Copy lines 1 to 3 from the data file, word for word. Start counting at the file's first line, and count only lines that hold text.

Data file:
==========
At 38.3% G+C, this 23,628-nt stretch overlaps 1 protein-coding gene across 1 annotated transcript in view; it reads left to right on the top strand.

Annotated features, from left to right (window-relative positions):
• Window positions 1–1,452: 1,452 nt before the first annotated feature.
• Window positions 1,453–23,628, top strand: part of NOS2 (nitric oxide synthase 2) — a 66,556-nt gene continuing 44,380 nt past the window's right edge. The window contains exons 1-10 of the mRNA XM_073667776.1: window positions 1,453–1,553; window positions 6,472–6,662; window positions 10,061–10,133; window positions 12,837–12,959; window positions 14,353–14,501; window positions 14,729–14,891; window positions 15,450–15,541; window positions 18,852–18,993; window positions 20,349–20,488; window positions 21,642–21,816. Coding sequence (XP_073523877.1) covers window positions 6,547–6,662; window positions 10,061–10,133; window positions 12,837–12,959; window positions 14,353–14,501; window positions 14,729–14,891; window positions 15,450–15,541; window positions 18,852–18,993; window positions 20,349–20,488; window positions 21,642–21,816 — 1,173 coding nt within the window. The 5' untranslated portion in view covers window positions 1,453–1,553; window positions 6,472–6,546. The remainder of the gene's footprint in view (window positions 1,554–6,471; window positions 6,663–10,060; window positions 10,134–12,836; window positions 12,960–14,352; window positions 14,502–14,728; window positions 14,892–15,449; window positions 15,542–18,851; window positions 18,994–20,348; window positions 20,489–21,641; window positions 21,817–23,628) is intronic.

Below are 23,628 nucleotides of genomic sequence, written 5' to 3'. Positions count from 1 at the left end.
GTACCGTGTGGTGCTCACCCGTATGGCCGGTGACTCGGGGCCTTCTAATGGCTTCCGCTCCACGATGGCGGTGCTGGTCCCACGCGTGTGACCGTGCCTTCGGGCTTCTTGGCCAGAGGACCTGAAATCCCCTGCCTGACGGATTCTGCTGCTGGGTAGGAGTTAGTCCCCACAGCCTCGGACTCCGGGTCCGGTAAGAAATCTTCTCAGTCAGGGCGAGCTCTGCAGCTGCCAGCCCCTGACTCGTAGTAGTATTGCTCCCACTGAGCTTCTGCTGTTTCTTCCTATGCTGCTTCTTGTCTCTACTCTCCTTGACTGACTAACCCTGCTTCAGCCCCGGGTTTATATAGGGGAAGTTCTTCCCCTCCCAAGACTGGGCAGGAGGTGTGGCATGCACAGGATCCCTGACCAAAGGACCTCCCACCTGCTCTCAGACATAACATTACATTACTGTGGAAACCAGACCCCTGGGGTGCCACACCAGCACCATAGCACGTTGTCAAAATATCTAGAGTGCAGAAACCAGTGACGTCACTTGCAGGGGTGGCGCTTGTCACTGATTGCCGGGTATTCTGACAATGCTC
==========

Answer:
At 38.3% G+C, this 23,628-nt stretch overlaps 1 protein-coding gene across 1 annotated transcript in view; it reads left to right on the top strand.

Annotated features, from left to right (window-relative positions):
• Window positions 1–1,452: 1,452 nt before the first annotated feature.